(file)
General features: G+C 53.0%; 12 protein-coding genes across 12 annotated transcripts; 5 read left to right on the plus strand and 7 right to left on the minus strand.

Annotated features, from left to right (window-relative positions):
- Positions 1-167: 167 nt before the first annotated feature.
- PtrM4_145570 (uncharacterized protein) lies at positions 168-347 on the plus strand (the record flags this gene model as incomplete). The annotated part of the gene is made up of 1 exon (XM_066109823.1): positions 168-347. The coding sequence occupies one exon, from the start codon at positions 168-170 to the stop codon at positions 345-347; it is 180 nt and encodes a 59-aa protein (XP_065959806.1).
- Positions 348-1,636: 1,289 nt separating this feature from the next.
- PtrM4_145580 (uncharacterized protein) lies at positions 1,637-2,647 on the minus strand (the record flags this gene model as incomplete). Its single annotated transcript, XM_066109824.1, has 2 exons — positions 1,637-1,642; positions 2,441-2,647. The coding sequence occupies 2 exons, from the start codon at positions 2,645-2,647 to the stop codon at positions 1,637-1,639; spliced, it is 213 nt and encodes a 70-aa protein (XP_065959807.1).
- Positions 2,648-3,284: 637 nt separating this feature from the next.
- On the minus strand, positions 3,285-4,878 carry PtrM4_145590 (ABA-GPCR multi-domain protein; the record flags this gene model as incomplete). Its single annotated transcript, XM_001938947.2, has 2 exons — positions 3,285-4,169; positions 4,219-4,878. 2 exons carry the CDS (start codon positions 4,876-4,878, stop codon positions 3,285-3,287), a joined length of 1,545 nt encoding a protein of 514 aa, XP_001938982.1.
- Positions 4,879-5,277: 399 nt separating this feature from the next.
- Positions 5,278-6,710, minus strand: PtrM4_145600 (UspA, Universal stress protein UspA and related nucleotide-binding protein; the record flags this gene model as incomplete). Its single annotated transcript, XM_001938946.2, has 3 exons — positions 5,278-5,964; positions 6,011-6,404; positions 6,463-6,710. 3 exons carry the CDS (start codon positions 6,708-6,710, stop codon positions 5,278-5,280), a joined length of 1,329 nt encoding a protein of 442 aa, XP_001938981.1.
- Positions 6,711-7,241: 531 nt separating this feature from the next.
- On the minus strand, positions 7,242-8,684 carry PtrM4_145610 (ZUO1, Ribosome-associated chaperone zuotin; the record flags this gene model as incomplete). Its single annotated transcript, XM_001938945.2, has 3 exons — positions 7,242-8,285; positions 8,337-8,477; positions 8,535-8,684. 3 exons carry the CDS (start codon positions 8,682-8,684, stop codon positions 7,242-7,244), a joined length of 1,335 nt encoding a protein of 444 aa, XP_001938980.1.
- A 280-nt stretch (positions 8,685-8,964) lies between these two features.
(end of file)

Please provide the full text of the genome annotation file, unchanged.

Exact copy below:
General features: G+C 53.0%; 12 protein-coding genes across 12 annotated transcripts; 5 read left to right on the plus strand and 7 right to left on the minus strand.

Annotated features, from left to right (window-relative positions):
- Positions 1-167: 167 nt before the first annotated feature.
- PtrM4_145570 (uncharacterized protein) lies at positions 168-347 on the plus strand (the record flags this gene model as incomplete). The annotated part of the gene is made up of 1 exon (XM_066109823.1): positions 168-347. The coding sequence occupies one exon, from the start codon at positions 168-170 to the stop codon at positions 345-347; it is 180 nt and encodes a 59-aa protein (XP_065959806.1).
- Positions 348-1,636: 1,289 nt separating this feature from the next.
- PtrM4_145580 (uncharacterized protein) lies at positions 1,637-2,647 on the minus strand (the record flags this gene model as incomplete). Its single annotated transcript, XM_066109824.1, has 2 exons — positions 1,637-1,642; positions 2,441-2,647. The coding sequence occupies 2 exons, from the start codon at positions 2,645-2,647 to the stop codon at positions 1,637-1,639; spliced, it is 213 nt and encodes a 70-aa protein (XP_065959807.1).
- Positions 2,648-3,284: 637 nt separating this feature from the next.
- On the minus strand, positions 3,285-4,878 carry PtrM4_145590 (ABA-GPCR multi-domain protein; the record flags this gene model as incomplete). Its single annotated transcript, XM_001938947.2, has 2 exons — positions 3,285-4,169; positions 4,219-4,878. 2 exons carry the CDS (start codon positions 4,876-4,878, stop codon positions 3,285-3,287), a joined length of 1,545 nt encoding a protein of 514 aa, XP_001938982.1.
- Positions 4,879-5,277: 399 nt separating this feature from the next.
- Positions 5,278-6,710, minus strand: PtrM4_145600 (UspA, Universal stress protein UspA and related nucleotide-binding protein; the record flags this gene model as incomplete). Its single annotated transcript, XM_001938946.2, has 3 exons — positions 5,278-5,964; positions 6,011-6,404; positions 6,463-6,710. 3 exons carry the CDS (start codon positions 6,708-6,710, stop codon positions 5,278-5,280), a joined length of 1,329 nt encoding a protein of 442 aa, XP_001938981.1.
- Positions 6,711-7,241: 531 nt separating this feature from the next.
- On the minus strand, positions 7,242-8,684 carry PtrM4_145610 (ZUO1, Ribosome-associated chaperone zuotin; the record flags this gene model as incomplete). Its single annotated transcript, XM_001938945.2, has 3 exons — positions 7,242-8,285; positions 8,337-8,477; positions 8,535-8,684. 3 exons carry the CDS (start codon positions 8,682-8,684, stop codon positions 7,242-7,244), a joined length of 1,335 nt encoding a protein of 444 aa, XP_001938980.1.
- A 280-nt stretch (positions 8,685-8,964) lies between these two features.